Pension levy ‘grand theft’ must not continue

In Tuesday’s Irish Examiner editorial, it was suggested that if the Government was to extend the pension levy imposed on the private sector several years ago, it would be an unacceptable breach of faith.

Let’s not forget that the rate had already been increased despite an assurance that would not happen.

It has raised over €2.3bn for the exchequer, and Finance Minister Michael Noonan just might think he had rediscovered the goose that laid the golden egg. He should think again. It may be more than the property tax but that latter tax has some semblance of fairness.

Most of us who suffer from this levy would argue that not only would its extension be more than just an unacceptable breach of faith, it would be an ignominious continuation of the grand theft Government has perpetrated on those of us who are providing for our future.

At a time when most of us are finding it difficult to make ends meet, with our pension provisions already taking a beating from greedy rip-off pension companies and an uncertain market, Government by its actions is helping to put nails in the coffin of private pension provision.

Rather than assist those of us trying to provide for ourselves, not just falling back on the State in our old age, Government has chosen to penalise us instead. There is already a problem with the long-term provision of pensions not only for the private sector but also for those in the public sector.

It’s a problem that is hundreds of billions of euro deep. Clearly Government looks to this as a problem someone else will have to face, namely our children and their children for generations to come.

Most of us suffering from the imposition of this levy did not and will not consider it tolerable. It is theft and nothing but theft.

It is questionable if it is even allowed by the Constitution. It only affects the private sector and has no impact on the public sector.

I noted in my recent pension statement that the levy was now being shown as a separate item on the annual performance report. I’ve never noticed it before but it does tend to get one focused on the issue and get us to see that not only are the pension companies, banks among them, gouging us but so is Government.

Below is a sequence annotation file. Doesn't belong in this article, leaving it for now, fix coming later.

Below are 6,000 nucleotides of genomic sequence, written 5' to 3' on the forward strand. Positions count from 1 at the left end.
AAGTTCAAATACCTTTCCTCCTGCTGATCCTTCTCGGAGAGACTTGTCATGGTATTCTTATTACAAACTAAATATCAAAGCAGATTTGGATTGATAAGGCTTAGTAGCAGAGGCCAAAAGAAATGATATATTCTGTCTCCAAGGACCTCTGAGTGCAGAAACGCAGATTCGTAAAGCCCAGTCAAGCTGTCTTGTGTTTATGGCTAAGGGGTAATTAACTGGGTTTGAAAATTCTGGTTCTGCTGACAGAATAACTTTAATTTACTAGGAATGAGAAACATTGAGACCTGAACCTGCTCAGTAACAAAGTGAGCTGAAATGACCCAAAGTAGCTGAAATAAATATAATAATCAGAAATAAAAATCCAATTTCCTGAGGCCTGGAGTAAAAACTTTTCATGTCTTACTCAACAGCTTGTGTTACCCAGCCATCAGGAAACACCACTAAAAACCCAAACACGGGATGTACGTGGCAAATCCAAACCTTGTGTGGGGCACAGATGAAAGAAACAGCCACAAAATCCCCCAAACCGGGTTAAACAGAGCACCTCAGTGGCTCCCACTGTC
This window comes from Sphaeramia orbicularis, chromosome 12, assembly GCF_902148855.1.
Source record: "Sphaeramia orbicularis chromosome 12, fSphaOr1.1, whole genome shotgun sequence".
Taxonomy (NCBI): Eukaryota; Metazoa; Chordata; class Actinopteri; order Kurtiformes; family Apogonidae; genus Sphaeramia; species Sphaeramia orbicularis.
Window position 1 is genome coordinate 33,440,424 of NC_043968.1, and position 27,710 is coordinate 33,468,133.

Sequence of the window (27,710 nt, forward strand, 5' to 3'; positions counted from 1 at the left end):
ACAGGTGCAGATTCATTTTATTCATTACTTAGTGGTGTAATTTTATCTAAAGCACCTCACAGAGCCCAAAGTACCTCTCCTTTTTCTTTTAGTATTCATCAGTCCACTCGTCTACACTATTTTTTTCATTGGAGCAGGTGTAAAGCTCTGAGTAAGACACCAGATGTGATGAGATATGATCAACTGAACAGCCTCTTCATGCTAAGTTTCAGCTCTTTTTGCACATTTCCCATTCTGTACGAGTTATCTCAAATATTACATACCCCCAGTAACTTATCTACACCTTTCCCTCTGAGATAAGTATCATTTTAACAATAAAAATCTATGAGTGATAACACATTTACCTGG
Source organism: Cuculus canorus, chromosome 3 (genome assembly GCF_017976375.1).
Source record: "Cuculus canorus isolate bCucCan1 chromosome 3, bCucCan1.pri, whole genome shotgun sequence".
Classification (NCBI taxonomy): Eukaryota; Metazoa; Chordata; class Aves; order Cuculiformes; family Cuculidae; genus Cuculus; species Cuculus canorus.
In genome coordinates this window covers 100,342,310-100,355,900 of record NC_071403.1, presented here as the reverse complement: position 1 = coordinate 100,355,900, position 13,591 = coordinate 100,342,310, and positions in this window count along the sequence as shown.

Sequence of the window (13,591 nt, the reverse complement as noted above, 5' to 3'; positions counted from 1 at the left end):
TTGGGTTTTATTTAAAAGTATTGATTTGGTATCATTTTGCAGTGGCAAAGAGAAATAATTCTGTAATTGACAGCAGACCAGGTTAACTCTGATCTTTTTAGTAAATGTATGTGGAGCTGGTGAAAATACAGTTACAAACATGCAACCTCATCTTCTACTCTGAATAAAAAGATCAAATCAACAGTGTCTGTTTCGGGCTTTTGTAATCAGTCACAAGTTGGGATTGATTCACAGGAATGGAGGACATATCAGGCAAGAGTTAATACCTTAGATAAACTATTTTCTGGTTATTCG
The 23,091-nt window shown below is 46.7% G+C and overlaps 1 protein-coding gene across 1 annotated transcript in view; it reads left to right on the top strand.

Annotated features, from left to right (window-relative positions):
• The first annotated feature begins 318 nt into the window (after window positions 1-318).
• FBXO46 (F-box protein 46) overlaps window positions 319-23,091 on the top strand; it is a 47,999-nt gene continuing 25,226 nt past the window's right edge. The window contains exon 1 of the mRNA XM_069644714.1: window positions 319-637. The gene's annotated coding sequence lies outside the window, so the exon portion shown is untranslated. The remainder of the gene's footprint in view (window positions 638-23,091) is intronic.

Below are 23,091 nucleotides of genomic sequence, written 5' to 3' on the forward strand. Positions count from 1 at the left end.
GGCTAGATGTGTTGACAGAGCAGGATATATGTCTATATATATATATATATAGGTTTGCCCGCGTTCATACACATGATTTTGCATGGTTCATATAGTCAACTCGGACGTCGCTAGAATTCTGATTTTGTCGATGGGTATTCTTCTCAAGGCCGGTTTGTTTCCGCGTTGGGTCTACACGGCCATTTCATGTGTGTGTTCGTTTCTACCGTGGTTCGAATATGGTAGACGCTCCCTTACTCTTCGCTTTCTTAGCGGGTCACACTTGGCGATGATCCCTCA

In recent weeks, pension companies also suggested that over the life of the levy, some €9,000 per person on average would be taken from our pension funds.

The more we save the more they — Government and pension companies — take from us. In that respect, it’s much like the property tax — the more we improve our homes out of taxed resources, the more property tax is demanded from us. The pension levy theft affects our pensions not just for one year but as long as we draw down our pension.

The vast bulk of us private sector workers do not have the benefit of defined benefit pensions unlike the public sector.

While the public sector, already better paid than the private sector, now makes some contribution towards pension provision, it goes nowhere close to meeting the cost of the ultimate pension the sector will obtain.

In effect, this levy is to ensure the public sector, including the politicians with their platinum pensions, continue to enjoy the largesse of the State whilst those who make the pensions possible are destined to a possible retirement of scratching to survive.

Government dare not extend this levy any further if it wishes to survive the upcoming election. Not only that but it needs to ensure that we are given some form of credit for the money taken from us.

Finally, as suggested elsewhere, we should be allowed to dispense with the pension company gougers and save our own pensions in long-term locked-in pension accounts, possibly in the post office or in credit unions, that can only be drawn down on retirement.


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